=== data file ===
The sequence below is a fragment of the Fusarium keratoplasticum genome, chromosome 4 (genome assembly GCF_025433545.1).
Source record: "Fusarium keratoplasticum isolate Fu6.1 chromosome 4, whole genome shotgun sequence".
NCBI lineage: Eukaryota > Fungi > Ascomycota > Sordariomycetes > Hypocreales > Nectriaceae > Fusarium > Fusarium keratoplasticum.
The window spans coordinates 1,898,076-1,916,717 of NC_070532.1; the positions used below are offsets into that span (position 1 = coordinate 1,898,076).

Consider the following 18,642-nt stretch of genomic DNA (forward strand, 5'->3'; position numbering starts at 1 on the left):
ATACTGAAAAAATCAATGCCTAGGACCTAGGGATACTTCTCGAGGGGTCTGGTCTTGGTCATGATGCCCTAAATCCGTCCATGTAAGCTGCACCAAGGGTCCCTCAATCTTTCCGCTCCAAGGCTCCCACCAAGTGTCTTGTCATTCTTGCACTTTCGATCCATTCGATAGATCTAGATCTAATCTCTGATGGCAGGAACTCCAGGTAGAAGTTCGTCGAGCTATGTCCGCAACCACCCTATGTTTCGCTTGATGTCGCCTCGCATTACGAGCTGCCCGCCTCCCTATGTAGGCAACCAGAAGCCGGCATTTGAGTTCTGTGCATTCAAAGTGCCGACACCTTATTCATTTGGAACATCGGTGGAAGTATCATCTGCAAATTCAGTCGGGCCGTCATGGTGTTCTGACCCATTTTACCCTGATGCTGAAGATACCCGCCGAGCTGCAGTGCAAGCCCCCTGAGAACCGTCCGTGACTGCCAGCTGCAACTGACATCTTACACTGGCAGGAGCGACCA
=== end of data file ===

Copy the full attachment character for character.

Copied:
The sequence below is a fragment of the Fusarium keratoplasticum genome, chromosome 4 (genome assembly GCF_025433545.1).
Source record: "Fusarium keratoplasticum isolate Fu6.1 chromosome 4, whole genome shotgun sequence".
NCBI lineage: Eukaryota > Fungi > Ascomycota > Sordariomycetes > Hypocreales > Nectriaceae > Fusarium > Fusarium keratoplasticum.
The window spans coordinates 1,898,076-1,916,717 of NC_070532.1; the positions used below are offsets into that span (position 1 = coordinate 1,898,076).

Consider the following 18,642-nt stretch of genomic DNA (forward strand, 5'->3'; position numbering starts at 1 on the left):
ATACTGAAAAAATCAATGCCTAGGACCTAGGGATACTTCTCGAGGGGTCTGGTCTTGGTCATGATGCCCTAAATCCGTCCATGTAAGCTGCACCAAGGGTCCCTCAATCTTTCCGCTCCAAGGCTCCCACCAAGTGTCTTGTCATTCTTGCACTTTCGATCCATTCGATAGATCTAGATCTAATCTCTGATGGCAGGAACTCCAGGTAGAAGTTCGTCGAGCTATGTCCGCAACCACCCTATGTTTCGCTTGATGTCGCCTCGCATTACGAGCTGCCCGCCTCCCTATGTAGGCAACCAGAAGCCGGCATTTGAGTTCTGTGCATTCAAAGTGCCGACACCTTATTCATTTGGAACATCGGTGGAAGTATCATCTGCAAATTCAGTCGGGCCGTCATGGTGTTCTGACCCATTTTACCCTGATGCTGAAGATACCCGCCGAGCTGCAGTGCAAGCCCCCTGAGAACCGTCCGTGACTGCCAGCTGCAACTGACATCTTACACTGGCAGGAGCGACCA